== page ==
The appellant further contends that proof of Austin Cable's authority to act for the Calack Company is lacking. It is argued that the president of a corporation has no power to embark his corporation upon any business enterprise he may select without appropriate corporate approval, citing Bershad v. Chester Nest No. 1228, Order of Owls of Chester, Pennsylvania, 364 Pa. 393, 72 A.2d 116; Blumberg v. Broad Street Trust Company, 329 Pa. 471, 198 A. 27; and Kelly, Murray, Inc. v. Lansdowne Bank & Trust Co., 299 Pa. 236, 149 A. 190. None of the cases cited was concerned with a family or otherwise closely held corporation. Moreover, Cable himself testified, "Well, after all, I am the Calack Company..." And, as will be recalled, in calling the Sewickley police on the night of the accident. Cable stated that he was the owner of the oil company. Cable's father, the only other stockholder of Calack, when told of the projected business arrangement between Calack and Dennis, assured the latter, -- "It's all right if you and Jack [Austin Cable] want to do this." This testimony, if believed, was sufficient to support a jury's finding that Cable was authorized to and did act in the matter for the Calack Company.
The appellant next asserts that the court's charge to the jury was misleading and erroneous and failed to cover the evidence and applicable law. The alleged deficiencies in the charge, as urged by the appellant, are that the trial judge (1) failed adequately to define a joint enterprise, (2) neglected to state specifically
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that any business relationship between Dennis and Calack had to exist on December 23, 1949, the day of the accident, (3) charged that negligence had been practically admitted without limiting the imputation to Dennis, (4) expressed the opinion that the Slingluffs were not guilty of contributory negligence, (5) failed to explain to the jury Cable's contention that the Calack checks to the wholesale supplier of oil were loans to Dennis, and (6) that the charge was unduly favorable to the plaintiffs. There is no merit in any of these contentions which, in several instances, are diametrically opposed to the record facts. What the court told the jury as to the nature of a joint enterprise was sufficiently enlightening, especially, inasmuch as the outstanding difference between a joint enterprise or joint adventure and a partnership, which the court clearly defined, is that the former relates to a single transaction (even though extended over a considerable period of time) while the latter connotes a more or less general and continuing association for business purposes: see 30 Am. Jur., Joint Adventures, § 5; 48 C.J.S., Joint Adventures, § 1 (6). The trial judge expressly posed as "the very important question for [the jury] to determine, whether or not there was a business relationship, that is a partnership or a joint enterprise, on December 23, 1949, the night of the accident." True enough, the court did tell the jury that Dennis, by his counsel, had all but admitted negligence but immediately added, -- "that is, as far as J. B. Dennis is concerned." The expression as to the Slingluffs' freedom from contributory negligence, the court qualified by telling the jury, -- "I have my opinion about that fact but that is not controlling. The facts in a case like that are for you." Twice in the charge, the court summarized Cable's explanation of Calack's checks to the wholesale supplier for the oil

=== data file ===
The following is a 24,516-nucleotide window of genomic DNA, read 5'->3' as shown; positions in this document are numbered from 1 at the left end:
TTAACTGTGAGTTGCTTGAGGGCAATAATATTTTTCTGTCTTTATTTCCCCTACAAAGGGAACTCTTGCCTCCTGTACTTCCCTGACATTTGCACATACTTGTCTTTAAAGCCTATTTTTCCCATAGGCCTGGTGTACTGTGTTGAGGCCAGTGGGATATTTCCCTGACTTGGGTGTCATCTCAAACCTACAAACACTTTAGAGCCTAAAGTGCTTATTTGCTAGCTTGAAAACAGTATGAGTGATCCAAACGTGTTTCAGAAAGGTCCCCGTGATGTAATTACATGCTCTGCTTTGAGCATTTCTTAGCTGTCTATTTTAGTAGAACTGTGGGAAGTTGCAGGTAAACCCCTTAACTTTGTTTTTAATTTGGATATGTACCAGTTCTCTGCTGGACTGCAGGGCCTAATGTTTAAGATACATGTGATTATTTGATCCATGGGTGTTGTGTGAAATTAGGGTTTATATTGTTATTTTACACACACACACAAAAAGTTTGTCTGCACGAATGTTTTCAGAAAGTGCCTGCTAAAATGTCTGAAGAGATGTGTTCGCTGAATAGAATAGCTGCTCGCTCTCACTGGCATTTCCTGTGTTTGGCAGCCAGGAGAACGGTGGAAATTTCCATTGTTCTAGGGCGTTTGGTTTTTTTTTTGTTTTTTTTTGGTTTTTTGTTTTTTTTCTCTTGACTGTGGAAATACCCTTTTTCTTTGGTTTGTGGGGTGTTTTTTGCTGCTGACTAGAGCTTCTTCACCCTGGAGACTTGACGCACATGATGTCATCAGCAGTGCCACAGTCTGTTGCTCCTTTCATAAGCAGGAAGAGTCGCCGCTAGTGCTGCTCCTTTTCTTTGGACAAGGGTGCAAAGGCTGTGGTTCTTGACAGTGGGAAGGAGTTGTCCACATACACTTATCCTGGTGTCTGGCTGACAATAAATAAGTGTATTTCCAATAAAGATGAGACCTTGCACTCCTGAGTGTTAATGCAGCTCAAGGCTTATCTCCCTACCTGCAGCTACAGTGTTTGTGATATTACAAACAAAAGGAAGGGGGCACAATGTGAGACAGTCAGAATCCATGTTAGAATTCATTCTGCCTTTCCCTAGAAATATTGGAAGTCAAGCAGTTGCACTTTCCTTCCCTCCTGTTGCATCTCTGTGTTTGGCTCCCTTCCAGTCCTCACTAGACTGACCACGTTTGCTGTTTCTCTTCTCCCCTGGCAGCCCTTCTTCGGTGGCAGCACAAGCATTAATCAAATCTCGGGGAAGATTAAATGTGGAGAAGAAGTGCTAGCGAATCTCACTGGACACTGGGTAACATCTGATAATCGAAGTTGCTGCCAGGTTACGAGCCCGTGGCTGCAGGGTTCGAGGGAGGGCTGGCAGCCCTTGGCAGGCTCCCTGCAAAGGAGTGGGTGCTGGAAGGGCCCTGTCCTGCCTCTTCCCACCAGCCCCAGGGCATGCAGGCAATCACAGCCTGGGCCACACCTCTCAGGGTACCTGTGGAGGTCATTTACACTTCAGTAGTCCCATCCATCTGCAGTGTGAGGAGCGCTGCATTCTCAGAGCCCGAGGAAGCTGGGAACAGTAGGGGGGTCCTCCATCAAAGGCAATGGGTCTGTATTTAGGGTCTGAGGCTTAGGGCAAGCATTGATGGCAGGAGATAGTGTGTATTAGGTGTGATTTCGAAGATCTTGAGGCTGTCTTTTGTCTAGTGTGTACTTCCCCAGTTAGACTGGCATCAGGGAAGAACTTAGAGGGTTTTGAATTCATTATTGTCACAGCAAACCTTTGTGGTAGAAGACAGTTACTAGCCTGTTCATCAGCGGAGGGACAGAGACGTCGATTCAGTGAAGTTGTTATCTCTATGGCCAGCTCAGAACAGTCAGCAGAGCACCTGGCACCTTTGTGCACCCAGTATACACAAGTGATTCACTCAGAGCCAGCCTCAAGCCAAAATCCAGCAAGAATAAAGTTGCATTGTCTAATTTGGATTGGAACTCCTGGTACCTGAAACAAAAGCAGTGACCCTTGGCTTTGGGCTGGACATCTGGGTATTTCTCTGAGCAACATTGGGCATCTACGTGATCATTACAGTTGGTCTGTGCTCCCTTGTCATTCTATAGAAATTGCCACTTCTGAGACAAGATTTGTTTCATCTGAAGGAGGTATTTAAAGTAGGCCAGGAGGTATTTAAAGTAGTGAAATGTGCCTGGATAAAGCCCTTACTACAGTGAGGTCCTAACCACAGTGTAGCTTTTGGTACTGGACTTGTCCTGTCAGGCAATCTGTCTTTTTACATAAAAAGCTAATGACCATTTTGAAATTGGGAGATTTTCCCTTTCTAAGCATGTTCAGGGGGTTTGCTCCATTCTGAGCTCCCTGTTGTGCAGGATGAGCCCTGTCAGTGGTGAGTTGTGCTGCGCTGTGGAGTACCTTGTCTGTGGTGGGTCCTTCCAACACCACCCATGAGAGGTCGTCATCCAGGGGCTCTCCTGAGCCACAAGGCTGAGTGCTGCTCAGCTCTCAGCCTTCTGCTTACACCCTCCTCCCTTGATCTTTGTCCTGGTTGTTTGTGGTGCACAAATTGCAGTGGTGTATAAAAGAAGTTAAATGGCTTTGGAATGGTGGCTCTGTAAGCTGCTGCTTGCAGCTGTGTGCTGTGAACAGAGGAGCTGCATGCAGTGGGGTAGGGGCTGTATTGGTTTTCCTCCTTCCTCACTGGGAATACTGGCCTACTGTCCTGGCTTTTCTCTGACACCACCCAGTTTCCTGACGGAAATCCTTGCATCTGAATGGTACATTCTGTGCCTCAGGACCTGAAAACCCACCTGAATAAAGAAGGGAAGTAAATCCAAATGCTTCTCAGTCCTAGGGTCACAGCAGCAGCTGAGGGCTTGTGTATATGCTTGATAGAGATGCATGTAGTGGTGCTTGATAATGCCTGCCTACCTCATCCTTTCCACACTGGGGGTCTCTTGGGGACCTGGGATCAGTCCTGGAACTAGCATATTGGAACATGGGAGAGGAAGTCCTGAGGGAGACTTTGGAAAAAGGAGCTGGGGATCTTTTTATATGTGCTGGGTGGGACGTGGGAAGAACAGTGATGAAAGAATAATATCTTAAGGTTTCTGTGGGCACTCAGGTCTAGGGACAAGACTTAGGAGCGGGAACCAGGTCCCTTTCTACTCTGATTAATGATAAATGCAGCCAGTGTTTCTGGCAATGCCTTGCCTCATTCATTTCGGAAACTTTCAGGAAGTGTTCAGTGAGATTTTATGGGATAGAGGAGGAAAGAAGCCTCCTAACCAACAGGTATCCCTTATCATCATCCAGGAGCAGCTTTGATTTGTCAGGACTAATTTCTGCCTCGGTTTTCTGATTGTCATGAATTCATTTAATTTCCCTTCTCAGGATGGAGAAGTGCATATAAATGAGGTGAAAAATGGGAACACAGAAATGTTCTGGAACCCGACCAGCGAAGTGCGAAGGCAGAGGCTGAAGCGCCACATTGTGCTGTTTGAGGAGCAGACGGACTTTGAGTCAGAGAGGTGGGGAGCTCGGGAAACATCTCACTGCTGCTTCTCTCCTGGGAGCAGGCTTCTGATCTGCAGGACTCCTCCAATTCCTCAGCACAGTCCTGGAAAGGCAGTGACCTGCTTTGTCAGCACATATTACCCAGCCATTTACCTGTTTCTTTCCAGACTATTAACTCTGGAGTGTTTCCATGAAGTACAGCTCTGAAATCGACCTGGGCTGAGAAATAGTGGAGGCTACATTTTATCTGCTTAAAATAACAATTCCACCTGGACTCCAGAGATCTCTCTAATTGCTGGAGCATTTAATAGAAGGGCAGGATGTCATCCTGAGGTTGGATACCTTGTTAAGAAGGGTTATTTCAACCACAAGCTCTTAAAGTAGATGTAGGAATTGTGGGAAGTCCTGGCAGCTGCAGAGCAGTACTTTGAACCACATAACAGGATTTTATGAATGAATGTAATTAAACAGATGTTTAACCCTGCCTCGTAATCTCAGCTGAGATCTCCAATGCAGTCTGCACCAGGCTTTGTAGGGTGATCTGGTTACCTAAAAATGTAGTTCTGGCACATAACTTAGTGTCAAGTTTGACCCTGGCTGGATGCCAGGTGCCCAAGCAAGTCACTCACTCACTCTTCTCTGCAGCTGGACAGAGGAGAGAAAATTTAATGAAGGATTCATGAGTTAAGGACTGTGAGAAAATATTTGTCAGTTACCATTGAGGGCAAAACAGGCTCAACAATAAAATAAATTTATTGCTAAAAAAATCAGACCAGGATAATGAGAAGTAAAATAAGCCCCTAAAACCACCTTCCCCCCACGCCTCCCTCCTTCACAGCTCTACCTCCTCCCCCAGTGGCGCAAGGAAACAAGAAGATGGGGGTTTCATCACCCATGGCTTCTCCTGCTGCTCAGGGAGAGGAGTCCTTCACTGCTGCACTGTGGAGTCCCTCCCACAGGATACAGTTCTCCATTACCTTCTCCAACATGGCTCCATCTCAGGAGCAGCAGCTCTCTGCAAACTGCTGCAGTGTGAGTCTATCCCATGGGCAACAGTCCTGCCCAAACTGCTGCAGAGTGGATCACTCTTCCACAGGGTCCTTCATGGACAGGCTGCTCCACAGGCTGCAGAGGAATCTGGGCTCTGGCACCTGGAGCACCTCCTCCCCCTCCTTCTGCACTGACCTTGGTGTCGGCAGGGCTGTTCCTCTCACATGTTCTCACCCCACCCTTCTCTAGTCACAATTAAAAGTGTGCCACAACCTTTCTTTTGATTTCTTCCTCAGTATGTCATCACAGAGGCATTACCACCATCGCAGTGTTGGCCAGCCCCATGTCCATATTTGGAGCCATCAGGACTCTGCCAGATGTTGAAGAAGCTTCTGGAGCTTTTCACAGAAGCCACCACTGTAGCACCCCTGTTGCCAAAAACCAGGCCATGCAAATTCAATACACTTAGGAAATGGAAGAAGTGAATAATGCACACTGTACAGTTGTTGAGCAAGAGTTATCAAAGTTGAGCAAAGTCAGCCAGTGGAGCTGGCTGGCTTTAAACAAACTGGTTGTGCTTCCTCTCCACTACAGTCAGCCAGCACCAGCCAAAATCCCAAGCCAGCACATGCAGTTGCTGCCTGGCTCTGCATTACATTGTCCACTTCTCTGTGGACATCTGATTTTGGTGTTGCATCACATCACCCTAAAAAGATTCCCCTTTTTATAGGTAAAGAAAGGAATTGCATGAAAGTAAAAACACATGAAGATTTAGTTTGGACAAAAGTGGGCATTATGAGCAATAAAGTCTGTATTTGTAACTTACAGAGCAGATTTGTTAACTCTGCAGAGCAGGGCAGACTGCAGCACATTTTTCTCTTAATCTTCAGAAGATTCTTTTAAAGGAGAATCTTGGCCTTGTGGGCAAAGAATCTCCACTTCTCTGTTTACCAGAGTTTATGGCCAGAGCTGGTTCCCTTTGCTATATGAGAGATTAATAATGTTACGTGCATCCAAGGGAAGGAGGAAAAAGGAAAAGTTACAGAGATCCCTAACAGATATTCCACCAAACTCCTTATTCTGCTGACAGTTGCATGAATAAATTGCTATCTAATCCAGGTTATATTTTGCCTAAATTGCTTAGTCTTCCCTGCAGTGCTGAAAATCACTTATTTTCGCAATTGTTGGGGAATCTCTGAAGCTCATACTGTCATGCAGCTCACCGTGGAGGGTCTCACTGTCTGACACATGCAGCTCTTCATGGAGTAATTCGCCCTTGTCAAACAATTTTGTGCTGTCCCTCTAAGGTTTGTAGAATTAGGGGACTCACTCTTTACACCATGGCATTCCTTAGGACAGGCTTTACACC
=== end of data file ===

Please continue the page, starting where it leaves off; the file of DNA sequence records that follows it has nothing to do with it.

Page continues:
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obtained by Dennis with complete fairness to Cable's contention. Read as a whole, the charge was a clear, full and impartial presentation of a fairly complicated set of facts.
Finally, the appellant complains that the verdict in favor of John W. Slingluff is excessive. At the time of the accident he was a gainfully employed young man of 24 enjoining good health, being a veteran of naval service. No point will be served in recounting the injuries he received to both legs and, particularly, the painful, partially incapacitating and permanent injury to his left leg. The learned court below said that its sense of justice was not shocked by the size of the verdict in John's favor, and neither is ours.
The judgments are affirmed.
The judgments are affirmed.